In the midst of holiday doorbuster sales, work parties, cookie swaps, and mile-long Santa wish lists, it’s easy to become consumed by Christmas excess. But the season is about much more than elbowing out another mom to grab the last Hatchimal on the shelf. The holidays are about giving back and there are many places to give back this Christmas.
All kinds of nonprofit organizations are looking for volunteers this time of year and for most of them you don't need to have any special expertise — just a free afternoon and a positive attitude. Just give them a call and ask for ways to help out as well as the days and times you're available.
Or, you can craft your own DIY giving back event, like organizing a coat drive, shoveling neighbors’ snow, or caroling around the city — provided you’ve got the musical chops (remember the key phrase here is “make a joyful noise,” not “prompt your neighbors to call the cops”). When it comes to offering help, there’s no need to be intimidated or concerned you don't know enough about how an organization works. There will likely be volunteer mentees there to help. And remember, it’s your presence not presents that means the most this time of here.
Here are 10 places to give back this Christmas season.
1. Serve a meal at a homeless shelter
As much as they need food donations, shelters often need additional hands to set the table, serve the meals, and clean the dishes. If the idea of approaching a shelter is intimidating, check its website first. Many shelters offer sign-up pages, where you can get detailed instructions on how to volunteer, then select specific shifts to work.
2. Box up meals at a food bank
During the holidays, many food banks are working overtime to accommodate the needs of food insecure communities. With school out for winter vacation, it’s even harder for some families to provide three meals a day. To make up for the shortage, some food banks will make extra holiday meals for people to have on Christmas. Call your area food bank to find out how you can help package or sort food for those special meals.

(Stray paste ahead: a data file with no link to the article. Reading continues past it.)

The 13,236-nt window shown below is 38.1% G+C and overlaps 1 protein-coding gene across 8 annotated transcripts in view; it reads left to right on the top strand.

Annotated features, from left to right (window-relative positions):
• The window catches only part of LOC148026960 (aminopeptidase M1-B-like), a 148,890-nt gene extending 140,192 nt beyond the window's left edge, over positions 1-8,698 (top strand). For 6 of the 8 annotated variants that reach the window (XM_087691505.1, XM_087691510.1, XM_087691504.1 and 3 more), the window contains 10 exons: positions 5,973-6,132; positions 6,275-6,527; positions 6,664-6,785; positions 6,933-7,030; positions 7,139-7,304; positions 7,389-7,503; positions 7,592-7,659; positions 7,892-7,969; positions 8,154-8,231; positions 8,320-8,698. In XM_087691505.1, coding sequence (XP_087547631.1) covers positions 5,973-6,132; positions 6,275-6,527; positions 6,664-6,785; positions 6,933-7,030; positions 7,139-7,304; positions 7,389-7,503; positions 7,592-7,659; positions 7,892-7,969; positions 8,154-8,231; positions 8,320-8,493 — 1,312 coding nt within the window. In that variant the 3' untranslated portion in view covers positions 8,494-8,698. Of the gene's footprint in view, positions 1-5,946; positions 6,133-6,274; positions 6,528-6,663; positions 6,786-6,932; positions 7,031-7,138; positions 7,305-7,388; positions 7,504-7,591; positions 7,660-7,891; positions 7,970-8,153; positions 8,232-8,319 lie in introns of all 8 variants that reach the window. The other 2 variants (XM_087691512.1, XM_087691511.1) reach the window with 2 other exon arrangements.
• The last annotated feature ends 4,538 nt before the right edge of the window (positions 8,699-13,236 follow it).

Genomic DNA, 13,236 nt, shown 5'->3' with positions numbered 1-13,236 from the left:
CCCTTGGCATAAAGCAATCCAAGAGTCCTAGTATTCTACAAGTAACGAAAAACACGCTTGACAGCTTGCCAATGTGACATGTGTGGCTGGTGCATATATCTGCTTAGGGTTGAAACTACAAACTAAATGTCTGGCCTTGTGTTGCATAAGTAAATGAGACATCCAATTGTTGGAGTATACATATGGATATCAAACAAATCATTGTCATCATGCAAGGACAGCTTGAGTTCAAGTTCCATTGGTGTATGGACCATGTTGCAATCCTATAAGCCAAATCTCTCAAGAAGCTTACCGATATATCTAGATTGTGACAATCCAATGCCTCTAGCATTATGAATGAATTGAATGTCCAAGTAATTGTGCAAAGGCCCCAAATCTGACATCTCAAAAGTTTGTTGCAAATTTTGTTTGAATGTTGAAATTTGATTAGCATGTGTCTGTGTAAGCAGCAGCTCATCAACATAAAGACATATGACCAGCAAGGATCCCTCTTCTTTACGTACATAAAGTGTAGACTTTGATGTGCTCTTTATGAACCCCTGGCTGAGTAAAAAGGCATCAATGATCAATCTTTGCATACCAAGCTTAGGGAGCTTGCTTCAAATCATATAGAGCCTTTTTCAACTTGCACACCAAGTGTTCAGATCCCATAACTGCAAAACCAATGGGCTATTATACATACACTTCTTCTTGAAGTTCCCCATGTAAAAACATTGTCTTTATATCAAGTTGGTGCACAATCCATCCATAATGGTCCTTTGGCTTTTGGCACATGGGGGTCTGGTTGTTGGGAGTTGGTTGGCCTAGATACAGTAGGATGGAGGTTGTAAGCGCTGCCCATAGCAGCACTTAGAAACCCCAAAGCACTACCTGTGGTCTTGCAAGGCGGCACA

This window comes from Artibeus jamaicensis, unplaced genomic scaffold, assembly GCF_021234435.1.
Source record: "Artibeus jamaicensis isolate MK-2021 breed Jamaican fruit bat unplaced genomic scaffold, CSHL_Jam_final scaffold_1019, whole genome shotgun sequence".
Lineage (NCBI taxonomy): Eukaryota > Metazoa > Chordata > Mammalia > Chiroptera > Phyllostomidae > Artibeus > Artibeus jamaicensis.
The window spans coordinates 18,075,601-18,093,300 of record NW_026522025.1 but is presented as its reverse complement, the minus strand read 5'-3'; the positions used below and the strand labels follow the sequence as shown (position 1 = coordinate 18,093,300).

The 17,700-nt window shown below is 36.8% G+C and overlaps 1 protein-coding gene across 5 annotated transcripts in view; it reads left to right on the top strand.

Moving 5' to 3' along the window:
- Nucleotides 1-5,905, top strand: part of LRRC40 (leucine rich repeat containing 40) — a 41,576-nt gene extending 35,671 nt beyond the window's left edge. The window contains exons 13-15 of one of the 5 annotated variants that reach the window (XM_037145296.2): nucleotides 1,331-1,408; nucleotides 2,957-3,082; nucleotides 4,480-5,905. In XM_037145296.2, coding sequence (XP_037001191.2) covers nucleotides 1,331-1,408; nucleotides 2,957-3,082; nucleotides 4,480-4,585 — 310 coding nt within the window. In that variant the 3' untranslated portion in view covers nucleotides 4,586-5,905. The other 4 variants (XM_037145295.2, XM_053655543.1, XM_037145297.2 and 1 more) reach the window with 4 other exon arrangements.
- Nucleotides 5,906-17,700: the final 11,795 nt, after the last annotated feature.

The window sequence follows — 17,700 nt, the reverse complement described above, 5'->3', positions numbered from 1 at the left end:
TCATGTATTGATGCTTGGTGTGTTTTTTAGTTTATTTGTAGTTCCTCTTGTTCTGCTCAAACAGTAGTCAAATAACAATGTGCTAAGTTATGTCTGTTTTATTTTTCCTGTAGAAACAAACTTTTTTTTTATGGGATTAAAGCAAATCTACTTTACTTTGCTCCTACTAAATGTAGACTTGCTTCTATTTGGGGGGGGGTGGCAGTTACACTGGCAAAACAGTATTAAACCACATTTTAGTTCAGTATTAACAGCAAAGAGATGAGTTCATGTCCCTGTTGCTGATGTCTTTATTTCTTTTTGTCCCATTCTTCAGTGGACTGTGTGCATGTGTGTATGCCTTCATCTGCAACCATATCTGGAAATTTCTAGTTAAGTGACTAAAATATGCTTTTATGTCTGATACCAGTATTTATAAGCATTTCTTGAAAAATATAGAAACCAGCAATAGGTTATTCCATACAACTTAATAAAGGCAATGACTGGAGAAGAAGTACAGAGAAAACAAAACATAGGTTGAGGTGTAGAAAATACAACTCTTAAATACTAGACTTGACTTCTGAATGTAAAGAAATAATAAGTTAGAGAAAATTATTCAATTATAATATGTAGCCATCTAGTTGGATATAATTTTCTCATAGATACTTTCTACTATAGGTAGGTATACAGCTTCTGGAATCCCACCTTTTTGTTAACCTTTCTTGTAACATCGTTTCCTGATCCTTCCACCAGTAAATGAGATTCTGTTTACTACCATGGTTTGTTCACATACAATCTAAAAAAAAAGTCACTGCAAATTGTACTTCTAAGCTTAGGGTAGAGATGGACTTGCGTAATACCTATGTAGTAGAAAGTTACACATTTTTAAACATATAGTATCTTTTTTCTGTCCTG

3. Make Christmas cards for nursing home residents
Christmas may seem like a marathon of fêtes and functions, but for the elderly it can be a lonely season. Make it a little brighter for nursing home residents by writing them Christmas cards. Or, better yet, help the nursing home residents write their own.
5. Pay it forward at the drive-thru
You don’t need to be Ellen Degeneres to surprise people with impromptu gifts. There are ways to do all sorts of random acts of kindness and the holidays are a perfect time to go for it. Next time you’re grabbing a latte at the drive-thru, pay it forward by covering the cost (or putting some cash towards) the next driver behind you. Imagine their surprise when they discover their caffeine fix has been paid for?
6. Read to children
Study after study suggests that reading to children is essential to their early development. If you’d like to read to kids, check out the volunteer options at your local public library which may host story time. Local bookstores also are a good option where you can volunteer to host your own holiday story time event.
7. Sign up to Be A Mentor
If you, like Ebeneezer Scrooge, want to keep “Christmas in your heart, and try to keep it all the year,” sign up to mentor to a child. There are many mentoring organizations across the country, but Be A Mentor is one of the most well established and works to place mentoring adults with children who are “at-risk” (generally considered those who live in low-income neighborhoods with high levels of crime, violence, and poverty) who need additional support. Visit beamentornow.org for details on how to get involved.
8. Drive for Meals on Wheels
For so many nonprofit organizations, giving of your time is just as vital as your financial donations. Such is case for Meals on Wheels. The free food delivery service often needs volunteers who have the time to make deliveries to seniors who need a warm meal. Lunch time is especially crucial. Visit mealsonwheelsamerica.org to sign up.
9. Pick up litter
When it comes to climate change, the picture is grim. The latest reports from the New York Times suggest that the planet has entered a climate change emergency. The statistics can be overwhelming and disheartening, but there’s still a lot you can do to make a difference. For instance, organize a litter pick up day. Perhaps through your work or just with family and friends, gather your troops and hit the sidewalks and highways to gather trash to beautify your neighborhood.
10. Bake cookies for your neighbors
You can make a difference in your own backyard by following Mr. Roger’s advice and practicing “radical kindness.” One idea? Bake cookies and drop them off to a neighbor unannounced. You might be surprised to find you feel just as much holiday cheer as they do receiving the treats.